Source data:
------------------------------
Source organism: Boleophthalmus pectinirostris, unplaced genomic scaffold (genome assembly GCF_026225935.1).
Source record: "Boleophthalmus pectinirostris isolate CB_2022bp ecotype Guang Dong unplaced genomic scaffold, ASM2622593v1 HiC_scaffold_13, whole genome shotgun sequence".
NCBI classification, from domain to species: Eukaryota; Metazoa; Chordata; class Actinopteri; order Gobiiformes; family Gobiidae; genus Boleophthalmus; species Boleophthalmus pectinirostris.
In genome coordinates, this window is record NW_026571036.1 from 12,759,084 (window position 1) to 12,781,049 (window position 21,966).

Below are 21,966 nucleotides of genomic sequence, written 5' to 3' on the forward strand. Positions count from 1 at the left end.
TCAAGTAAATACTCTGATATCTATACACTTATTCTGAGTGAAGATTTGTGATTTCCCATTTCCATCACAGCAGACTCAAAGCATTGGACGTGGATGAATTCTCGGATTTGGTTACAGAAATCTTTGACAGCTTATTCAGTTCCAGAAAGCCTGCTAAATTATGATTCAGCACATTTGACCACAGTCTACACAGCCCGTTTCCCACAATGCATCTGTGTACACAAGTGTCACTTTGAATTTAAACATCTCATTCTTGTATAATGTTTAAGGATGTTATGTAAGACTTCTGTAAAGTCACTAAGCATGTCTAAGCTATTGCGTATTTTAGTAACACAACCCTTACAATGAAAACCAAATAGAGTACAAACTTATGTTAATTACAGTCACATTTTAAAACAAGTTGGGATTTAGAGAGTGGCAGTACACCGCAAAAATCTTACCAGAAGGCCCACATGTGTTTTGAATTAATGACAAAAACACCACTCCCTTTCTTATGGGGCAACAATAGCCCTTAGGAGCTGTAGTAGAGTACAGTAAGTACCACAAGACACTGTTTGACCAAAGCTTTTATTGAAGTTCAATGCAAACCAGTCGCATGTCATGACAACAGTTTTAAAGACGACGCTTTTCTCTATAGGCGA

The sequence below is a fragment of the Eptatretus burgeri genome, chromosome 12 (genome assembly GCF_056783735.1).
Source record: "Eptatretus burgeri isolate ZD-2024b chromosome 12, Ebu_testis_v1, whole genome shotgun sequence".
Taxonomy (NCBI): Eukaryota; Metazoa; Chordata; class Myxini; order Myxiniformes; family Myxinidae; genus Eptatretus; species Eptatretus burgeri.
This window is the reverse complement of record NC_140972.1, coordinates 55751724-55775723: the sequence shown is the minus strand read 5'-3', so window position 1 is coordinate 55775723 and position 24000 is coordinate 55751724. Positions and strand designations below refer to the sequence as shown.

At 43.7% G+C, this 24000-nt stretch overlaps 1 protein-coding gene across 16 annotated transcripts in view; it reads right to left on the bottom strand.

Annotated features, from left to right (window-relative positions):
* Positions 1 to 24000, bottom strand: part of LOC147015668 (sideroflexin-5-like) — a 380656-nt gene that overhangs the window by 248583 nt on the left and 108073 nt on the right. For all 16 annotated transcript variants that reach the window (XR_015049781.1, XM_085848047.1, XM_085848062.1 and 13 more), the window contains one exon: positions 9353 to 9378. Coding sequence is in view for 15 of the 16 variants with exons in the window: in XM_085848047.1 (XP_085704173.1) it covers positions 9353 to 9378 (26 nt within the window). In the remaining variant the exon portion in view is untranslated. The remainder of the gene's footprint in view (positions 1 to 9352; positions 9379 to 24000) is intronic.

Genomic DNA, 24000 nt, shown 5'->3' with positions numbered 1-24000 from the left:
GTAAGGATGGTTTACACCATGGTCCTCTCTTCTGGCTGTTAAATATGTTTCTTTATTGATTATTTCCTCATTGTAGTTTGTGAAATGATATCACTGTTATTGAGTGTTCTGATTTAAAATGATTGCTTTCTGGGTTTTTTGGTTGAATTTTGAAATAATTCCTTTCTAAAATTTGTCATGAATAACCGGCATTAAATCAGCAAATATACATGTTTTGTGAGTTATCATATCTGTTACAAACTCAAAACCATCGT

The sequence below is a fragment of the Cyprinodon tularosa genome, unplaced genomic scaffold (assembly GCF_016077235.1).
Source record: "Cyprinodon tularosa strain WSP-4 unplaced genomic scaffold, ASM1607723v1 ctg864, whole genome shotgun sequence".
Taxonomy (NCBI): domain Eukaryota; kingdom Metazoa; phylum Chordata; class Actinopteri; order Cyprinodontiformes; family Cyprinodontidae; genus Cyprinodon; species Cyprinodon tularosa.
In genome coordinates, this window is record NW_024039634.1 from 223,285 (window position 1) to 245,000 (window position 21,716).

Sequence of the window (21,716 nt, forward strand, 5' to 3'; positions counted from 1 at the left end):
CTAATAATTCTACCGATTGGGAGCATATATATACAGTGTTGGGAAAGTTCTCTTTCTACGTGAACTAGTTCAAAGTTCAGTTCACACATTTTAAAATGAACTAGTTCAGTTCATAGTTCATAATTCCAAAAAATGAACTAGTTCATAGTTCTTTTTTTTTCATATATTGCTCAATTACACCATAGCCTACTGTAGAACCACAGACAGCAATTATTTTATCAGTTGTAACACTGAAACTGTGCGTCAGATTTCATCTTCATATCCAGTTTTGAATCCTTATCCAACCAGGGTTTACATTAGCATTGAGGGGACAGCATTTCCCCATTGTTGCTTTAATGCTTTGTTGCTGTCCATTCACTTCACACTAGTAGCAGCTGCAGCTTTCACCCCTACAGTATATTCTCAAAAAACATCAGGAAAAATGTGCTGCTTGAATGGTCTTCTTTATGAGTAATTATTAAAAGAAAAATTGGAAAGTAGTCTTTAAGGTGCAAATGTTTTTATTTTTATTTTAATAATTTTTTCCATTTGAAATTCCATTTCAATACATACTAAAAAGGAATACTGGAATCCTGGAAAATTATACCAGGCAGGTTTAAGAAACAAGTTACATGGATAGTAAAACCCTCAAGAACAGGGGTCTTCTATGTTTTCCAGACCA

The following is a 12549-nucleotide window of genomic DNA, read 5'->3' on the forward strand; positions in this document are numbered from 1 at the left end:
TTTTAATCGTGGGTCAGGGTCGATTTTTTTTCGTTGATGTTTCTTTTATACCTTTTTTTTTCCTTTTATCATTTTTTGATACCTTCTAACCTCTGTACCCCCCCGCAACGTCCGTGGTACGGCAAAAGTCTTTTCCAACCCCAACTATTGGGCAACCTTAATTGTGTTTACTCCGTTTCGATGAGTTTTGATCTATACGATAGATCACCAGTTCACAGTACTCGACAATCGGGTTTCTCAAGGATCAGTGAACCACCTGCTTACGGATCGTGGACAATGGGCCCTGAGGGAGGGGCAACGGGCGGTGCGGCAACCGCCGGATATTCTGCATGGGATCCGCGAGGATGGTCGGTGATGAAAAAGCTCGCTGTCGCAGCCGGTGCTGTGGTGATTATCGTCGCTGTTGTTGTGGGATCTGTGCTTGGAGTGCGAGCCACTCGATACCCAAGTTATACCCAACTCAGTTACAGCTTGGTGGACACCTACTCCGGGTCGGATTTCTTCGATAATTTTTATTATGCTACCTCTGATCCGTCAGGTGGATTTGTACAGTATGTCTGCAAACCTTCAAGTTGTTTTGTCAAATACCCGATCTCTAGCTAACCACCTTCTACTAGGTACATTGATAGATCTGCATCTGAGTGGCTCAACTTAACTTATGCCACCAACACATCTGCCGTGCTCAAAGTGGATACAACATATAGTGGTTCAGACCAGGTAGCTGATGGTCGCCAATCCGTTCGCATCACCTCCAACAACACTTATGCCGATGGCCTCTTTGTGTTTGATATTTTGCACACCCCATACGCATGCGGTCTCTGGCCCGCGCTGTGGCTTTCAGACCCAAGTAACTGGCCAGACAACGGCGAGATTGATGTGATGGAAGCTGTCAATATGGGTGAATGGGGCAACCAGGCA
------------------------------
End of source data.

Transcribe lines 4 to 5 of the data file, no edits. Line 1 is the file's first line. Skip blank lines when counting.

In genome coordinates, this window is record NW_026571036.1 from 12,759,084 (window position 1) to 12,781,049 (window position 21,966).

Below are 21,966 nucleotides of genomic sequence, written 5' to 3' on the forward strand. Positions count from 1 at the left end.